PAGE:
Structural Ensembles of Intrinsically Disordered Proteins Depend Strongly on Force Field: A Comparison to Experiment

J Chem Theory Comput. 2015 Nov 10;11(11):5513-24. doi: 10.1021/acs.jctc.5b00736. Epub 2015 Oct 22.


Intrinsically disordered proteins (IDPs) are notoriously challenging to study both experimentally and computationally. The structure of IDPs cannot be described by a single conformation but must instead be described as an ensemble of interconverting conformations. Atomistic simulations are increasingly used to obtain such IDP conformational ensembles. Here, we have compared the IDP ensembles generated by eight all-atom empirical force fields against primary small-angle X-ray scattering (SAXS) and NMR data. Ensembles obtained with different force fields exhibit marked differences in chain dimensions, hydrogen bonding, and secondary structure content. These differences are unexpectedly large: changing the force field is found to have a stronger effect on secondary structure content than changing the entire peptide sequence. The CHARMM 22* ensemble performs best in this force field comparison: it has the lowest error in chemical shifts and J-couplings and agrees well with the SAXS data. A high population of left-handed α-helix is present in the CHARMM 36 ensemble, which is inconsistent with measured scalar couplings. To eliminate inadequate sampling as a reason for differences between force fields, extensive simulations were carried out (0.964 ms in total); the remaining small sampling uncertainty is shown to be much smaller than the observed differences. Our findings highlight how IDPs, with their rugged energy landscapes, are highly sensitive test systems that are capable of revealing force field deficiencies and, therefore, contributing to force field development.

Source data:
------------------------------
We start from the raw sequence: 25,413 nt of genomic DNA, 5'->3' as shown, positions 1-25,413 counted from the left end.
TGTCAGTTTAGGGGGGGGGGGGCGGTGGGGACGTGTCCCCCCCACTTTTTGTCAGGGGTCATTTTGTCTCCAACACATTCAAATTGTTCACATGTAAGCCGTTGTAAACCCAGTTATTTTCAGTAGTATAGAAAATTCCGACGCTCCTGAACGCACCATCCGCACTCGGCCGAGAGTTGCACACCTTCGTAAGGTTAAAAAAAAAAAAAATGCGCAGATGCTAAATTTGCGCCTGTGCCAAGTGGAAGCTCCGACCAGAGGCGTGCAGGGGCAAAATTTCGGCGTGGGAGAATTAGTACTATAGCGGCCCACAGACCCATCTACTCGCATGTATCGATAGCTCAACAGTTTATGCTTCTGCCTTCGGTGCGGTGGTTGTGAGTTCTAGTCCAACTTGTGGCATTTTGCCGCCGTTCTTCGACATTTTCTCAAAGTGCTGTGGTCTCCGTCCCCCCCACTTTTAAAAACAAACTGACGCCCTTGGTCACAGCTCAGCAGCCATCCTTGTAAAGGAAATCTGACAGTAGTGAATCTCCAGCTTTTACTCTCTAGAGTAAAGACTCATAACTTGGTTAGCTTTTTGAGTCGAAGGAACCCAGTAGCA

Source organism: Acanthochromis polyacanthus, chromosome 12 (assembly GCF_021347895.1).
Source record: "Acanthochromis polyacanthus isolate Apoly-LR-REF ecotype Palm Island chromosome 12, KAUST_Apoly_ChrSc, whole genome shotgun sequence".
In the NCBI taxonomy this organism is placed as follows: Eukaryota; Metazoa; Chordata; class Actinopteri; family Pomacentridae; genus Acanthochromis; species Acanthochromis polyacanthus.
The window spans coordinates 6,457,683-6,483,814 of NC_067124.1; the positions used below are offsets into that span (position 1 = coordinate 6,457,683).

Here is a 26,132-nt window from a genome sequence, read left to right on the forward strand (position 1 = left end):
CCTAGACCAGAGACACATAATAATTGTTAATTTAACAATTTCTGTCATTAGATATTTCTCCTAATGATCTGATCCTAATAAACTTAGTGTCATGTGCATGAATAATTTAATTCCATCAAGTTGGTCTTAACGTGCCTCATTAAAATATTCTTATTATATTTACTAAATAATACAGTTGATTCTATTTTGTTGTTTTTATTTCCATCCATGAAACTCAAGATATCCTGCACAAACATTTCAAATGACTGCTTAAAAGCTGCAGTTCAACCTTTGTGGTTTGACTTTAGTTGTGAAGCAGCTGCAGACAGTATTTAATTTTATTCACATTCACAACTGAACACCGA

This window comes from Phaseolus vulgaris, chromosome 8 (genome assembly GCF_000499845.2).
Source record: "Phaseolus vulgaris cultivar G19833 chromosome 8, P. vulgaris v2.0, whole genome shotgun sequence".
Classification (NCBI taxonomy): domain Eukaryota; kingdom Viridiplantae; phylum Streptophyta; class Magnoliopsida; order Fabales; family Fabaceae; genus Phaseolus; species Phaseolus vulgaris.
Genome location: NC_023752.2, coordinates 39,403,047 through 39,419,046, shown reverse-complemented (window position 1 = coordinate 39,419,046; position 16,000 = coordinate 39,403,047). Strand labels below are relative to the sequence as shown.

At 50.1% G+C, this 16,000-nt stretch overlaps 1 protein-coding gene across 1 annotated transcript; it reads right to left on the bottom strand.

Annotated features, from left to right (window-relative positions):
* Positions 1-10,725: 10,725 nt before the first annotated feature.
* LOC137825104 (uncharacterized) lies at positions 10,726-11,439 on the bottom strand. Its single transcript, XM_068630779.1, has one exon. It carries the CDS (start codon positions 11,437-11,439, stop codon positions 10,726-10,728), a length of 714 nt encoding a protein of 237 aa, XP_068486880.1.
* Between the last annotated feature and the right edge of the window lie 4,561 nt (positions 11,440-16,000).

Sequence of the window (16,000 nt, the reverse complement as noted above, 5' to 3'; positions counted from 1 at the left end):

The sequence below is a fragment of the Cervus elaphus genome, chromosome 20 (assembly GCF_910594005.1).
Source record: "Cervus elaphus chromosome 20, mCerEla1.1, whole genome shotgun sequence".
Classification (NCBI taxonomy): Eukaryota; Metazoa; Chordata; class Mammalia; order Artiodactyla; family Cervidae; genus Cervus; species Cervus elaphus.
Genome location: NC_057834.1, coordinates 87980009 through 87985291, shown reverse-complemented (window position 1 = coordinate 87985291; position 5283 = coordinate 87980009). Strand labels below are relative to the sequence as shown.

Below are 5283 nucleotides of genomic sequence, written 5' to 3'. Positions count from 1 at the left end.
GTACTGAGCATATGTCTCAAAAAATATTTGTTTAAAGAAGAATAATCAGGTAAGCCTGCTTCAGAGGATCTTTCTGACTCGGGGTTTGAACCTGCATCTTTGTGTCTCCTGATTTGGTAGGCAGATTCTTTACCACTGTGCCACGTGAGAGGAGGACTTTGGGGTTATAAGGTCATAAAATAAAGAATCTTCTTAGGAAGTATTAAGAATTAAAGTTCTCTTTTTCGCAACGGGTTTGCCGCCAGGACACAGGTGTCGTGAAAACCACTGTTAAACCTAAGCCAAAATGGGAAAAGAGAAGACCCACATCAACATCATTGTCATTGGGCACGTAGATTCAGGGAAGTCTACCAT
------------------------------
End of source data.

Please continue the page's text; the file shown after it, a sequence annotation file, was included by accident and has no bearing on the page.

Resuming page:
Publication types

  • Research Support, Non-U.S. Gov't

MeSH terms

  • Computer Simulation*
  • Intrinsically Disordered Proteins* / chemistry
  • Magnetic Resonance Spectroscopy
  • Protein Conformation
  • Scattering, Small Angle


  • Intrinsically Disordered Proteins